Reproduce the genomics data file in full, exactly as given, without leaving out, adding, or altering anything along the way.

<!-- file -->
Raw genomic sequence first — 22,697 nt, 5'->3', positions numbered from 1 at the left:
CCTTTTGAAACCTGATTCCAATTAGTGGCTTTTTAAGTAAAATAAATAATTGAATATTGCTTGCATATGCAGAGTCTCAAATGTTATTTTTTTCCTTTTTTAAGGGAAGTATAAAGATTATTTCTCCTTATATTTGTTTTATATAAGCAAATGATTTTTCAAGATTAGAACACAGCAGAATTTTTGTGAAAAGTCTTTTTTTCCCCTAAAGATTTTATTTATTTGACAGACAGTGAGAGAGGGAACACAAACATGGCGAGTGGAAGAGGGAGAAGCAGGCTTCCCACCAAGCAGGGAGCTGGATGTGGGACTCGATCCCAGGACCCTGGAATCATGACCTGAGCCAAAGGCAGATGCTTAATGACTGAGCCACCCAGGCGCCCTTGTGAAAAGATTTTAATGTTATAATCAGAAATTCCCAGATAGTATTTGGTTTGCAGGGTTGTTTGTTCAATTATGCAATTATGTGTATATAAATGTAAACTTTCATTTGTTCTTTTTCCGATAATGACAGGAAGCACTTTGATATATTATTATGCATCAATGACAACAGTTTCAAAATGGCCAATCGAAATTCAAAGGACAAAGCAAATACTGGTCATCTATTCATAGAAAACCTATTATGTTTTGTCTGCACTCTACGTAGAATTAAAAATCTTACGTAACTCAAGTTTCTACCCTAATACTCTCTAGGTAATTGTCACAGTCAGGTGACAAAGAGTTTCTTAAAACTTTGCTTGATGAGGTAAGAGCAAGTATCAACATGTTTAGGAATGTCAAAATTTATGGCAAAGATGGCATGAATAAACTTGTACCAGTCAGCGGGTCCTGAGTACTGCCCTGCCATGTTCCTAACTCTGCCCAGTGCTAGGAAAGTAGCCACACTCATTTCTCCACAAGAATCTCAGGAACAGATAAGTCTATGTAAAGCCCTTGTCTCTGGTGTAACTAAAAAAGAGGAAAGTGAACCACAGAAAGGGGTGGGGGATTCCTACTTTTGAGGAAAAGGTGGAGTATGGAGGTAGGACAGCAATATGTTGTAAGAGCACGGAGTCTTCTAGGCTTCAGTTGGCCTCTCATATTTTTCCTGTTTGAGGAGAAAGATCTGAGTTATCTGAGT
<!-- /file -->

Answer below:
Raw genomic sequence first — 22,697 nt, 5'->3', positions numbered from 1 at the left:
CCTTTTGAAACCTGATTCCAATTAGTGGCTTTTTAAGTAAAATAAATAATTGAATATTGCTTGCATATGCAGAGTCTCAAATGTTATTTTTTTCCTTTTTTAAGGGAAGTATAAAGATTATTTCTCCTTATATTTGTTTTATATAAGCAAATGATTTTTCAAGATTAGAACACAGCAGAATTTTTGTGAAAAGTCTTTTTTTCCCCTAAAGATTTTATTTATTTGACAGACAGTGAGAGAGGGAACACAAACATGGCGAGTGGAAGAGGGAGAAGCAGGCTTCCCACCAAGCAGGGAGCTGGATGTGGGACTCGATCCCAGGACCCTGGAATCATGACCTGAGCCAAAGGCAGATGCTTAATGACTGAGCCACCCAGGCGCCCTTGTGAAAAGATTTTAATGTTATAATCAGAAATTCCCAGATAGTATTTGGTTTGCAGGGTTGTTTGTTCAATTATGCAATTATGTGTATATAAATGTAAACTTTCATTTGTTCTTTTTCCGATAATGACAGGAAGCACTTTGATATATTATTATGCATCAATGACAACAGTTTCAAAATGGCCAATCGAAATTCAAAGGACAAAGCAAATACTGGTCATCTATTCATAGAAAACCTATTATGTTTTGTCTGCACTCTACGTAGAATTAAAAATCTTACGTAACTCAAGTTTCTACCCTAATACTCTCTAGGTAATTGTCACAGTCAGGTGACAAAGAGTTTCTTAAAACTTTGCTTGATGAGGTAAGAGCAAGTATCAACATGTTTAGGAATGTCAAAATTTATGGCAAAGATGGCATGAATAAACTTGTACCAGTCAGCGGGTCCTGAGTACTGCCCTGCCATGTTCCTAACTCTGCCCAGTGCTAGGAAAGTAGCCACACTCATTTCTCCACAAGAATCTCAGGAACAGATAAGTCTATGTAAAGCCCTTGTCTCTGGTGTAACTAAAAAAGAGGAAAGTGAACCACAGAAAGGGGTGGGGGATTCCTACTTTTGAGGAAAAGGTGGAGTATGGAGGTAGGACAGCAATATGTTGTAAGAGCACGGAGTCTTCTAGGCTTCAGTTGGCCTCTCATATTTTTCCTGTTTGAGGAGAAAGATCTGAGTTATCTGAGT